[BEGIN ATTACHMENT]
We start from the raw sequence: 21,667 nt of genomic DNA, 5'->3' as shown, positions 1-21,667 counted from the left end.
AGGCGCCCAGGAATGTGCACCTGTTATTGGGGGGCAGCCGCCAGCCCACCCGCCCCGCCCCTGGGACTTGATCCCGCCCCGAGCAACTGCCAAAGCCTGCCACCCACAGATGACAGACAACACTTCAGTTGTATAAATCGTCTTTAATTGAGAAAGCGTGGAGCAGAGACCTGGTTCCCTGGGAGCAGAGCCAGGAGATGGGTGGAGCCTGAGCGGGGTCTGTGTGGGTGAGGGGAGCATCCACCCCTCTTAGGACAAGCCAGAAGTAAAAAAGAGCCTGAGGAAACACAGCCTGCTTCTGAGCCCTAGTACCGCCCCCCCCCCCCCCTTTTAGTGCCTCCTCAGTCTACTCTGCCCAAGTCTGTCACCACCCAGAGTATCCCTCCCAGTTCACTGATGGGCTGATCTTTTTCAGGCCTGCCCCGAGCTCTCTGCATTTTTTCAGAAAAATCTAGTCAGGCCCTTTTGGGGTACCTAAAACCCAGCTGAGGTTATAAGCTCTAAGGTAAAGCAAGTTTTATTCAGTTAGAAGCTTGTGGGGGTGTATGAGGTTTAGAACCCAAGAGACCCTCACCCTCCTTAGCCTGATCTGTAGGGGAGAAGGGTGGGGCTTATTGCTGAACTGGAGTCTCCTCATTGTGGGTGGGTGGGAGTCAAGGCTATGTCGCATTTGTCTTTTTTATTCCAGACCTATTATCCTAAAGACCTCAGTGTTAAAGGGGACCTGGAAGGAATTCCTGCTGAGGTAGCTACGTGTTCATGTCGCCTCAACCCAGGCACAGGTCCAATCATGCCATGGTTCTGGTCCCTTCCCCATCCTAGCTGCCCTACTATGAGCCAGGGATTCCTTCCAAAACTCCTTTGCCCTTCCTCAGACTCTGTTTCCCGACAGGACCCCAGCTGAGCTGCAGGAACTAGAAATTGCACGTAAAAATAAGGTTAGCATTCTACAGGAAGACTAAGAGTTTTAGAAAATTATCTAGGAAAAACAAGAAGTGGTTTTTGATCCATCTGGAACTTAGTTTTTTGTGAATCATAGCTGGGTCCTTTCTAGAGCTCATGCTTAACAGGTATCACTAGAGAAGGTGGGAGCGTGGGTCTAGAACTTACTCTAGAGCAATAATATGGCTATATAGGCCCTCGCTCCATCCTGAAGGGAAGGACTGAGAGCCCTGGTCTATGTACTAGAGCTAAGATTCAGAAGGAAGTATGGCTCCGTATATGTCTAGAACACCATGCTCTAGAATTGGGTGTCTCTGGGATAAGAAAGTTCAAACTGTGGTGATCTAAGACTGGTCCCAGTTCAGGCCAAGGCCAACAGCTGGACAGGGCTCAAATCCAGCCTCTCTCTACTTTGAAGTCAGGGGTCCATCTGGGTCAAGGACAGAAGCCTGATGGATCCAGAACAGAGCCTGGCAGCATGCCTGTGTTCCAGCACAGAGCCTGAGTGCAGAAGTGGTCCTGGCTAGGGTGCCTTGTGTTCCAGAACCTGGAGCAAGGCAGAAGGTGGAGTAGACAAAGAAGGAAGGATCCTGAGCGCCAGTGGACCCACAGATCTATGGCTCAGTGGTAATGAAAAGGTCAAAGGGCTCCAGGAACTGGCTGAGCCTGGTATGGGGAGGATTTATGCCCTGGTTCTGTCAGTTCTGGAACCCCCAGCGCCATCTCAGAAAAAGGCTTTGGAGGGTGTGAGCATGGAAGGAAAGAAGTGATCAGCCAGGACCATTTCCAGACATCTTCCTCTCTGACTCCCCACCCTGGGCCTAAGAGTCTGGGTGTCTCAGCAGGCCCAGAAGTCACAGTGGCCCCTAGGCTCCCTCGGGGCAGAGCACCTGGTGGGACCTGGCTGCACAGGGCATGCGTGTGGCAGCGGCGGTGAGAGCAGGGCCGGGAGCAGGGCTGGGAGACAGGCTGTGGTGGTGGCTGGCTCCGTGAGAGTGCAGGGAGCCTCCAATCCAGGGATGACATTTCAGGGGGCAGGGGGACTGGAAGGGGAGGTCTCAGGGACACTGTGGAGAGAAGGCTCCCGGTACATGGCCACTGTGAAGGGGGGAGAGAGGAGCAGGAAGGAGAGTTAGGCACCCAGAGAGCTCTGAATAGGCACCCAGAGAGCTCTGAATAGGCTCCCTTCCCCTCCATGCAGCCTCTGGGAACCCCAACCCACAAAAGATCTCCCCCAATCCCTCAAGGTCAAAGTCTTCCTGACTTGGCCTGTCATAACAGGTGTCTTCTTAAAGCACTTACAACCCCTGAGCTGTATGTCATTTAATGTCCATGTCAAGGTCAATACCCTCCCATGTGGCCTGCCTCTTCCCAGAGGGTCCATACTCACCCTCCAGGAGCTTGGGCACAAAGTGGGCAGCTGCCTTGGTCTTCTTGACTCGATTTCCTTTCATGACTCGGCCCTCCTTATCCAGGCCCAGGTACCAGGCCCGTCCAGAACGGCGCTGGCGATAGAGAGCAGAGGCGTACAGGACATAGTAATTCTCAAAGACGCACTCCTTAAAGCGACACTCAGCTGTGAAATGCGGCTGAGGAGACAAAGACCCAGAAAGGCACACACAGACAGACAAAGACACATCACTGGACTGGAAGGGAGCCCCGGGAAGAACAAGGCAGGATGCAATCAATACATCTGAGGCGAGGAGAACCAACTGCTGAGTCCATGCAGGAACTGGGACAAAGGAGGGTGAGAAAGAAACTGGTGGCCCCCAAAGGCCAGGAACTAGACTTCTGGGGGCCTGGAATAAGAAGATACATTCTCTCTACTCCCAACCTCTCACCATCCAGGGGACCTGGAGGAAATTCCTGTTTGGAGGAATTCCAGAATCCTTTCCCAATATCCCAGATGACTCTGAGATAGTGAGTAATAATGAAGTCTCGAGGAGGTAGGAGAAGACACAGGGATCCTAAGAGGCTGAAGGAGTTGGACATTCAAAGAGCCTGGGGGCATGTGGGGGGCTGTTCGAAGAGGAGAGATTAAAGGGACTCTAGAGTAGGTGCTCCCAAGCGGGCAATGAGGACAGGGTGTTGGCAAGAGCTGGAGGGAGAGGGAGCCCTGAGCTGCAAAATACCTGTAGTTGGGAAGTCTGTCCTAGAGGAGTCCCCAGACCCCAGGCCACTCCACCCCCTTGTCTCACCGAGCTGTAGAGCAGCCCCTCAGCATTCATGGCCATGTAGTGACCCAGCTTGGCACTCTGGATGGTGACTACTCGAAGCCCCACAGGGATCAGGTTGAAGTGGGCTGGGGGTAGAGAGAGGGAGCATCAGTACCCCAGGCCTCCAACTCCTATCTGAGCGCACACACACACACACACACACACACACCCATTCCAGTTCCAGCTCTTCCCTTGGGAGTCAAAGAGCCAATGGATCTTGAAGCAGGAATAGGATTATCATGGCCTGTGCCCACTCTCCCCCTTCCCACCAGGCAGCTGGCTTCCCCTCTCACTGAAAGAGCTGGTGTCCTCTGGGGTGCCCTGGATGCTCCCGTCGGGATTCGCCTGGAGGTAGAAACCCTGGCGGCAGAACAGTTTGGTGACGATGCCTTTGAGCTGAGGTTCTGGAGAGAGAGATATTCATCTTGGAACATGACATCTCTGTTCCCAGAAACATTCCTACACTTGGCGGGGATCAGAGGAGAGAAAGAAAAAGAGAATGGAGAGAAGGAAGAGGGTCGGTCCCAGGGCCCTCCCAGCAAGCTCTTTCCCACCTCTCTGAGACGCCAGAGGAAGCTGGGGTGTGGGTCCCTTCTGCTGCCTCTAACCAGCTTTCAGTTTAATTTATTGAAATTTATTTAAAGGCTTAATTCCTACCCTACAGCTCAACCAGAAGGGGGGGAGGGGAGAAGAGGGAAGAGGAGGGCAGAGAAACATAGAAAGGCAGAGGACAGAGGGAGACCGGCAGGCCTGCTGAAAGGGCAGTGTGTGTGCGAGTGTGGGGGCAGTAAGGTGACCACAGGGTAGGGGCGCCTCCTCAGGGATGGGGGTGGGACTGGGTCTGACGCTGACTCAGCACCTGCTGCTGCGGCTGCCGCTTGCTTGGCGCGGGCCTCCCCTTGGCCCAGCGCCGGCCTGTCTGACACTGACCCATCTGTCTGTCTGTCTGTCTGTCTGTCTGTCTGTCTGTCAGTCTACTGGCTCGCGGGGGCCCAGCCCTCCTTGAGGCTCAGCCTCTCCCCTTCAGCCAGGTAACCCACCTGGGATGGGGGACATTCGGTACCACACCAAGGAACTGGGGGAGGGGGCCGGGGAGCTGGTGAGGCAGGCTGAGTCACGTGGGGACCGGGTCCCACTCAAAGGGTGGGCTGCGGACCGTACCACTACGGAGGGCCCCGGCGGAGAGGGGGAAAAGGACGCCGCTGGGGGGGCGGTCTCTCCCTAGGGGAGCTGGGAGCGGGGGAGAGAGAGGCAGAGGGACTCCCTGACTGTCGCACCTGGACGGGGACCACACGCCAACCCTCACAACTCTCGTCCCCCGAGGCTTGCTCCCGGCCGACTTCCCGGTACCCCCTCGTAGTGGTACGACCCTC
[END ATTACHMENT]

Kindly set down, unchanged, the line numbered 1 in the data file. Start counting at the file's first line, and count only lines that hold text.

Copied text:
We start from the raw sequence: 21,667 nt of genomic DNA, 5'->3' as shown, positions 1-21,667 counted from the left end.